The other day, the U.S. Supreme Court legalized sports betting, essentially transforming politicians from every state in America into bookies.
State governments and their virtuous politicos are thrilled, dreaming of revenue coming in from state-licensed sports book operations.
But before everybody gets too excited, you might want to hear what a wise old man from Chicago once said about gambling.
He ran a giant American corporation, president and chairman of the board, and was respected and feared. He was more of a listener than a talker.
One day, someone told him a story about another mid-level executive in the corporation.
"I really hate that guy," said the man telling the story. "I hate him so much I hope he gets cancer and dies a slow, painful death."
"Cancer?" asked the old man. "You want him to have cancer?"
"Yeah," said the guy. "A long, slow, painful death."
"That's' terrible you want the guy to get cancer and die slow," the old man said. "Better you wish him to be a gambler. It'll take longer than cancer."
And then he laughed his silent laugh.
It was the laugh he'd laugh sometimes when looking up at street signs along Cermak Road in Chicago, named for a mayor who just so happened to get shot to death, as if by coincidence, just a few feet from President Franklin Roosevelt.
It was the laugh he laughed when he'd see the signs for Chicago'sO'Hare International Airport, named after the son of a bookie. The bookie had been murdered after he'd cooperated with the feds.
The old man had a sense of humor. And he knew that members of his corporation would see those signs, on Cermak or at the airport, and they'd understand.
That's when he'd laugh. It wasn't a loud knee-slapper kind of laugh. It was the quiet laugh of a quiet man.
The newspapers called him Paul "The Waiter" Ricca, although Ricca wasn't his real name and nobody called him "Waiter."
His real name was Felice DeLucia, and he was born in Italy. As a teenager, he stabbed a man to death, either on orders from the local mafia boss or because the victim had disrespected his sister or both.
Either way, Ricca killed him, then was sentenced to prison for a couple of years. On the day of his release he killed the witness who fingered him. He killed him with a knife. After that, there was no more trouble with witnesses.
He came to Chicago in the mid-1920s to watch over a theatrical buffoon named Al Capone, who craved attention. Ricca never craved attention. He let others take the spotlight.
He didn't act like a gangster. He didn't wear jewelry. He wasn't flashy or loud. He favored wool Pendleton lumberjack shirts that he buttoned to the neck.
Yet shortly after he arrived in Chicago in the '20s, to watch over the media clown Capone, until his death of a heart attack in 1972, Paul Ricca was the most dangerous man in the country. He was the true boss of bosses of organized crime in America, what the East Coastcalls the mob, what Chicago calls the Outfit. He was the boss of all of it.
Not a major move was made without his say-so. What happened in Hollywood, or in the planning and building of Las Vegas, and who lived and who died, all of it came with his OK. Hollywood made movies about others. But Hollywood never made a movie about Ricca.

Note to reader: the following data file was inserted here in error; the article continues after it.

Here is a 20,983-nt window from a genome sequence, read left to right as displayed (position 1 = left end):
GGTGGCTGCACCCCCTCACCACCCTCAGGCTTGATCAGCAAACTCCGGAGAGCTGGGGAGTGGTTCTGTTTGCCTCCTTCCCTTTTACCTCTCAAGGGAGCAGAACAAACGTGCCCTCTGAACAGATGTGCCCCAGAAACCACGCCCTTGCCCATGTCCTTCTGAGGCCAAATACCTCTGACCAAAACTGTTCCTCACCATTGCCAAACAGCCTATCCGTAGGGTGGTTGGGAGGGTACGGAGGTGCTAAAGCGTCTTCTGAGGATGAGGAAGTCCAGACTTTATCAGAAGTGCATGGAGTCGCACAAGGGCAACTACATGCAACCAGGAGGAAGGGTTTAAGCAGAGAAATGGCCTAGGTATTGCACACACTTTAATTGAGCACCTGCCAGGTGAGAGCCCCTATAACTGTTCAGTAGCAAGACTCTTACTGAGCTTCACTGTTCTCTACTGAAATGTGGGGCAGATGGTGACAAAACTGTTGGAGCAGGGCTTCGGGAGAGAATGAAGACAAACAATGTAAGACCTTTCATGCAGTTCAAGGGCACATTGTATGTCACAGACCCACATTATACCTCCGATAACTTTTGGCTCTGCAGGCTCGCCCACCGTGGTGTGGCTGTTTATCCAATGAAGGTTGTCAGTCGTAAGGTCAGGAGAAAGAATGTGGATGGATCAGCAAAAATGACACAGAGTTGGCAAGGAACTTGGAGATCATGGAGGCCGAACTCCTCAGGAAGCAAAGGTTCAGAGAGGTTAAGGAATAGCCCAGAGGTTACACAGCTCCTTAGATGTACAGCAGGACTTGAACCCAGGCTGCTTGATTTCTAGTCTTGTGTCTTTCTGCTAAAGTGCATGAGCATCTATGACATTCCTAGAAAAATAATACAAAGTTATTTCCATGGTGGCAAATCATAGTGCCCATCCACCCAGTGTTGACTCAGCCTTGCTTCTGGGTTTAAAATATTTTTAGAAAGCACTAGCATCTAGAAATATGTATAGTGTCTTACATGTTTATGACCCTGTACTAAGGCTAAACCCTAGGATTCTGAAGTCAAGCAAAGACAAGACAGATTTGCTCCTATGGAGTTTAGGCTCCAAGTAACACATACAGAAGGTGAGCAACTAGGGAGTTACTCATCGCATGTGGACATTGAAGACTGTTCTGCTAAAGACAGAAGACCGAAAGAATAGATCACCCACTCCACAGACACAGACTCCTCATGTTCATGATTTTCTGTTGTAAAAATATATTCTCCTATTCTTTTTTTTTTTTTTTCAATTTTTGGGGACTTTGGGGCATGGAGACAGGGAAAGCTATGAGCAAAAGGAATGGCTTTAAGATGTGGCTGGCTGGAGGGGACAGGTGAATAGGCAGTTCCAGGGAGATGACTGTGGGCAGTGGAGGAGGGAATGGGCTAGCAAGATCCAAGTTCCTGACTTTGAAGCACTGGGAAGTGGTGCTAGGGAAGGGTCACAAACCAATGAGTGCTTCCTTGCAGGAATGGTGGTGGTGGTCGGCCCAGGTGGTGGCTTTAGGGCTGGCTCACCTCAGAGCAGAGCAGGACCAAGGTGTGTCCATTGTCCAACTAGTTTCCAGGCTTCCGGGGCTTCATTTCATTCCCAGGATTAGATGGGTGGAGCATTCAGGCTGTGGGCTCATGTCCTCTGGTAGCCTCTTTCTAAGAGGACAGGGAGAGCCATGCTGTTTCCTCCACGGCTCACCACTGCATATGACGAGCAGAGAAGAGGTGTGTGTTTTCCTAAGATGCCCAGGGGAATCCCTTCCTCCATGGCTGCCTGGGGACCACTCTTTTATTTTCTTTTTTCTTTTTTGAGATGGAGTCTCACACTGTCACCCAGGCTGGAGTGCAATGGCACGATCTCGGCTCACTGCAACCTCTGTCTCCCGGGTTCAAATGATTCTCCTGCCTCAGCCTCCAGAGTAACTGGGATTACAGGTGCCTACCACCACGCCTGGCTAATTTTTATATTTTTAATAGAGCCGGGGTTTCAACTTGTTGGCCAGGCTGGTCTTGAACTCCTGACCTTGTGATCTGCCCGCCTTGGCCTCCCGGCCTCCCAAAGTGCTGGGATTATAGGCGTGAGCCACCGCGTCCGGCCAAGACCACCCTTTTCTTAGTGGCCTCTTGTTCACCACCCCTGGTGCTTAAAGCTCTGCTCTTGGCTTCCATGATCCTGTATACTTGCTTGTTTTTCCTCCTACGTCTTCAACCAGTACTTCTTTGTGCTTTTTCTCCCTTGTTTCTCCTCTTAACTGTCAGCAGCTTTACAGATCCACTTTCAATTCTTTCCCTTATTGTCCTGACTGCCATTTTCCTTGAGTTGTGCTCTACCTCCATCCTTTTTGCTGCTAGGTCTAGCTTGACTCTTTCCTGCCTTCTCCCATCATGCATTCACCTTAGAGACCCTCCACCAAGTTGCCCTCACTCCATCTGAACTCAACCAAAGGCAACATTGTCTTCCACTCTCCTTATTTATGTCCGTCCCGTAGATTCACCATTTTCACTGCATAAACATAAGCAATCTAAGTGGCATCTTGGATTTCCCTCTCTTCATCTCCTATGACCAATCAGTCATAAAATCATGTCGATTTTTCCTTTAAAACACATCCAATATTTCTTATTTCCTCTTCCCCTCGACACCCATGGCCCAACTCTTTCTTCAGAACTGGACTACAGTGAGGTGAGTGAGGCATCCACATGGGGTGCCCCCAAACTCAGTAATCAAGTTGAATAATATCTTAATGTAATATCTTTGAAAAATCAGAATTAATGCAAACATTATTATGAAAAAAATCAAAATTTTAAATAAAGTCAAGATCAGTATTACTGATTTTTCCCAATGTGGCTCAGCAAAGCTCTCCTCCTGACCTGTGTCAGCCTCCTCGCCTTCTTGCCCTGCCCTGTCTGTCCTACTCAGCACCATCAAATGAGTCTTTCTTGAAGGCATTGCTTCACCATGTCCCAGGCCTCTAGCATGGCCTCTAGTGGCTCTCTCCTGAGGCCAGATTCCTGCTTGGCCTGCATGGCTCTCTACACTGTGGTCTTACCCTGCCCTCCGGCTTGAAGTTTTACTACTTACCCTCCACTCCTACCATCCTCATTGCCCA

He understood human nature and the price of politicians, and how to profit from weakness, so he knew about gambling.
He knew it took longer to kill than cancer, and that it was painful, not only to the gambler, but also painful for the gambler's family and friends.
And now, because the Supreme Court on Monday overturned as unconstitutional the 1992 Professional and Amateur Sports Protection Act, the states are free to offer sports betting.
Nevada and Las Vegas had legalized sports betting pretty much to themselves for decades, but soon all the states can wet their beaks with profits from their citizens.
Some reports suggest that the Outfit and the rest of the old mob will be crushed by competition from the states. But old organized crime is already on the run.
They've been run out by the feds, and the Mexican drug cartels, who'll soon take over urban political structures -- if they haven't already. Those cartels will provide order from chaos, just like the Outfit did years ago.
The one thing that state-licensed bookmaking operations won't do is let their gamblers bet on credit.
I'm not a gambler. But I do know that bookies let their people bet on credit. That's their charm, until you don't pay.
When gamblers are desperate for cash they take family treasures and go to the pawn shop. If you've ever watched "Pawn Stars" on TV, you've seen those hapless folk who take whatever meager price is offered to them. They don't say what they need the cash for.
You need cash to bet at a casino. You'll need money upfront at a state licensed sports book. States won't take credit. Not yet.
Sooner or later, though, governments will run pawn shops, too. Gambling addicts have a disease, and government bets on its citizens to lose.
Paul Ricca would have understood what the states are up to.
And he'd laugh that quiet laugh of his.
John Kass is a columnist for the Chicago Tribune. His Twitter handle is @john_kass.